Motorcycle club ousted out of popular Metro Vancouver park
The Metro Vancouver Regional Parks Committee has refused to renew the lease for a group of motorcycle enthusiasts that has maintained and used trails in the Belcarra region of Metro Vancouver for 50 years.
David Cameron, director of sustainability for the Canada Pacific Trials Association, says his group wasn’t consulted on the renewal of the lease and never had a chance to defend itself.
“We were shocked at the decision,” Cameron said. “We had absolutely no idea that there was anything wrong because they never stated anything.”
Trials motorcycle riding is a sport that involves participants navigating obstacle courses through various terrain. Riders are scored on how little they touch the ground with their feet while maintaining course on a slim, light style of motorcycle.
The association first began building trails in the Belcarra and Ioco regions in 1971, when the area was still Crown land and had yet to be established as a park.
It currently has about 200 members and, before the pandemic, hosted competitions about once a month and international competitions on occasion. Members, including national champion Christy Richards, regularly train on the 100-kilometre network of trails, which they also maintain.
Cameron says the decision cuts the association’s access to about half of its trails. He’s not sure if they’ll still be able to host international competitions.
He also doesn’t know how the association will make that up given that land is at a premium and trials riders are being increasingly squeezed out by mountain bikers and hikers.
High demand for park space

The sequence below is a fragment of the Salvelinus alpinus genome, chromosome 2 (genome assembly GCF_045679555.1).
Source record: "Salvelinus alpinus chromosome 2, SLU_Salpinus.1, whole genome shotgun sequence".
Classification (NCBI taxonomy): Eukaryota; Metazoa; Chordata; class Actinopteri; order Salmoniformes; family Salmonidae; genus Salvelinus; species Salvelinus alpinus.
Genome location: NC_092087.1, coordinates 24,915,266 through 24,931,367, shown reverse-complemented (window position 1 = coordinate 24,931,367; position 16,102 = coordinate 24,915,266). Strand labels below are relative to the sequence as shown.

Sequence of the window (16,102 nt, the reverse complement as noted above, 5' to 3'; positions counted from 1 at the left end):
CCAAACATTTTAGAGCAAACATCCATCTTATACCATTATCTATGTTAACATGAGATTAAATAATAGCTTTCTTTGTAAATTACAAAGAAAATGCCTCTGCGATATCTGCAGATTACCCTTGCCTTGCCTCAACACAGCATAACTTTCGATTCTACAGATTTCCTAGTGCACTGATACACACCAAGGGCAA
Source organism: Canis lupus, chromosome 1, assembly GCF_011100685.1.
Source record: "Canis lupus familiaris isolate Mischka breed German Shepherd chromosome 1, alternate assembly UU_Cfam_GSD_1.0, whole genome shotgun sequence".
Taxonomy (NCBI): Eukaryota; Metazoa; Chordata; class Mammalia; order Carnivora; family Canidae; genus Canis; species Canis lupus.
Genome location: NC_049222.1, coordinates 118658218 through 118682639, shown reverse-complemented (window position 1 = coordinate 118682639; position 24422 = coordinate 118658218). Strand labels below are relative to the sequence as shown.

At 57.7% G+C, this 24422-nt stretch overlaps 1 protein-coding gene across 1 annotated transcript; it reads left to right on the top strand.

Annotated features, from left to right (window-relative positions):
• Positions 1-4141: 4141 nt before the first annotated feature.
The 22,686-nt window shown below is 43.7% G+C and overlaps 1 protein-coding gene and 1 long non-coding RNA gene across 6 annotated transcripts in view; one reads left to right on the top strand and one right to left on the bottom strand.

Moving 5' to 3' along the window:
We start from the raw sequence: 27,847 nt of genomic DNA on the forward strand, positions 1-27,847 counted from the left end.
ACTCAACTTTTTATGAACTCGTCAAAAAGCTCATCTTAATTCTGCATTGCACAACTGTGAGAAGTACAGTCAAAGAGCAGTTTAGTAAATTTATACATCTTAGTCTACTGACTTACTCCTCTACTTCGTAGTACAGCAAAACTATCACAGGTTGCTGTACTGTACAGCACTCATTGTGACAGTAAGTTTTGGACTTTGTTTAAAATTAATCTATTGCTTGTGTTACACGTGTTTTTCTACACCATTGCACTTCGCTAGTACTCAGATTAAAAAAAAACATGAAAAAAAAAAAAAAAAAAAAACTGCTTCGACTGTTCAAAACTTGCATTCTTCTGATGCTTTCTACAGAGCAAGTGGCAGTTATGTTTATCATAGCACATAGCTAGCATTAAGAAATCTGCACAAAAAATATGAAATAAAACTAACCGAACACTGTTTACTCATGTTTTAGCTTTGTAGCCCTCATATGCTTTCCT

John McEwen, chair of the Metro Vancouver Regional Parks Committee and mayor of the neighbouring Village of Anmore, says the committee’s decision was prompted by the booming popularity of the Belcarra region and the environmental degradation caused by the motorcycles.
“It’s really unfortunate because I know that this group has been there a long time,” McEwen said.
“There’s such a demand on these parks that we need to expand and to be able to facilitate everyone, not just a select few.”
Belcarra Regional Park welcomes about 1.3 million visitors a year, McEwen says. The committee wants to further develop the park, he says, and recently entered into a cultural planning agreement with the Tsleil-Waututh Nation to do so.
McEwen says the board also based its decision on an internal report that found serious environmental degradation in the ecosystem the trails crisscross.
The report says “the intensive use and resultant damage within the area is inconsistent with Metro Vancouver Regional Parks mandate to protect significant regional natural areas and provide opportunities for people to access nature.”
In February 2020, the Metro Vancouver board authorized staff to give the association two years’ notice to vacate. The Canada Pacific Trials Association is scheduled to respond to the decision at a parks committee meeting this upcoming week.
In its letter to the committee, the association says “it is evident that this decision was based on misleading and inaccurate information” and asks for a formal consultation process.